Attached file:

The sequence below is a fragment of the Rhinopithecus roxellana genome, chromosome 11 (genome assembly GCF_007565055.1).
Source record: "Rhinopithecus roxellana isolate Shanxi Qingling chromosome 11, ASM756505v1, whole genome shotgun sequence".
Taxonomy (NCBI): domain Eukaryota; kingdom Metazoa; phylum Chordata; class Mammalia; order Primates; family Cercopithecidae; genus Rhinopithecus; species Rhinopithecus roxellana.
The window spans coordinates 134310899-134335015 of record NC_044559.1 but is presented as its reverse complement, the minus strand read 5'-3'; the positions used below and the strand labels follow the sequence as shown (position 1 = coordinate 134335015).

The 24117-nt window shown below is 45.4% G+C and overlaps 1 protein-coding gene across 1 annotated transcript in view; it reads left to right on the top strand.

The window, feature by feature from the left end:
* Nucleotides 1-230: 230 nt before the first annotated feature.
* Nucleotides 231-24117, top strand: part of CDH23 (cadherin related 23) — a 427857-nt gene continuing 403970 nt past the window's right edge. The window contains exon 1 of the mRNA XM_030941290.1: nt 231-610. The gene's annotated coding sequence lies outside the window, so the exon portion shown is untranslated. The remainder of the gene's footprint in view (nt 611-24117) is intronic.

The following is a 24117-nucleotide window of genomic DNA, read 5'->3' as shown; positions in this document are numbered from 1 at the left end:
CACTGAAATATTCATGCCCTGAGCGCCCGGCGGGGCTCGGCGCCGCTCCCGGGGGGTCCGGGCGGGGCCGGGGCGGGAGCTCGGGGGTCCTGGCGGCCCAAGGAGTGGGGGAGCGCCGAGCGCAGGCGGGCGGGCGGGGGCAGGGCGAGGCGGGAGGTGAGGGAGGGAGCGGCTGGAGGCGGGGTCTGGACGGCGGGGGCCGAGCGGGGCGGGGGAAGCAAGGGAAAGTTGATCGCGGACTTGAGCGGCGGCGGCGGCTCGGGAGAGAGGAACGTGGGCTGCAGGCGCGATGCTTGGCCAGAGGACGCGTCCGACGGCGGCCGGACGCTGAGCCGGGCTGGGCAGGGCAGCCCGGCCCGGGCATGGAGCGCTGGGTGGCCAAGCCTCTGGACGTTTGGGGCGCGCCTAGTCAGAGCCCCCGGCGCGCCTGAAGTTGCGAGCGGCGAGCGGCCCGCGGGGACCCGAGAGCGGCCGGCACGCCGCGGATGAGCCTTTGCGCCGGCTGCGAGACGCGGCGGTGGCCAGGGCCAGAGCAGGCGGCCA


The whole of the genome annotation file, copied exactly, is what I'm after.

The sequence below is a fragment of the Rhinopithecus roxellana genome, chromosome 11 (genome assembly GCF_007565055.1).
Source record: "Rhinopithecus roxellana isolate Shanxi Qingling chromosome 11, ASM756505v1, whole genome shotgun sequence".
Taxonomy (NCBI): domain Eukaryota; kingdom Metazoa; phylum Chordata; class Mammalia; order Primates; family Cercopithecidae; genus Rhinopithecus; species Rhinopithecus roxellana.
The window spans coordinates 134310899-134335015 of record NC_044559.1 but is presented as its reverse complement, the minus strand read 5'-3'; the positions used below and the strand labels follow the sequence as shown (position 1 = coordinate 134335015).

The 24117-nt window shown below is 45.4% G+C and overlaps 1 protein-coding gene across 1 annotated transcript in view; it reads left to right on the top strand.

The window, feature by feature from the left end:
* Nucleotides 1-230: 230 nt before the first annotated feature.
* Nucleotides 231-24117, top strand: part of CDH23 (cadherin related 23) — a 427857-nt gene continuing 403970 nt past the window's right edge. The window contains exon 1 of the mRNA XM_030941290.1: nt 231-610. The gene's annotated coding sequence lies outside the window, so the exon portion shown is untranslated. The remainder of the gene's footprint in view (nt 611-24117) is intronic.

The following is a 24117-nucleotide window of genomic DNA, read 5'->3' as shown; positions in this document are numbered from 1 at the left end:
CACTGAAATATTCATGCCCTGAGCGCCCGGCGGGGCTCGGCGCCGCTCCCGGGGGGTCCGGGCGGGGCCGGGGCGGGAGCTCGGGGGTCCTGGCGGCCCAAGGAGTGGGGGAGCGCCGAGCGCAGGCGGGCGGGCGGGGGCAGGGCGAGGCGGGAGGTGAGGGAGGGAGCGGCTGGAGGCGGGGTCTGGACGGCGGGGGCCGAGCGGGGCGGGGGAAGCAAGGGAAAGTTGATCGCGGACTTGAGCGGCGGCGGCGGCTCGGGAGAGAGGAACGTGGGCTGCAGGCGCGATGCTTGGCCAGAGGACGCGTCCGACGGCGGCCGGACGCTGAGCCGGGCTGGGCAGGGCAGCCCGGCCCGGGCATGGAGCGCTGGGTGGCCAAGCCTCTGGACGTTTGGGGCGCGCCTAGTCAGAGCCCCCGGCGCGCCTGAAGTTGCGAGCGGCGAGCGGCCCGCGGGGACCCGAGAGCGGCCGGCACGCCGCGGATGAGCCTTTGCGCCGGCTGCGAGACGCGGCGGTGGCCAGGGCCAGAGCAGGCGGCCA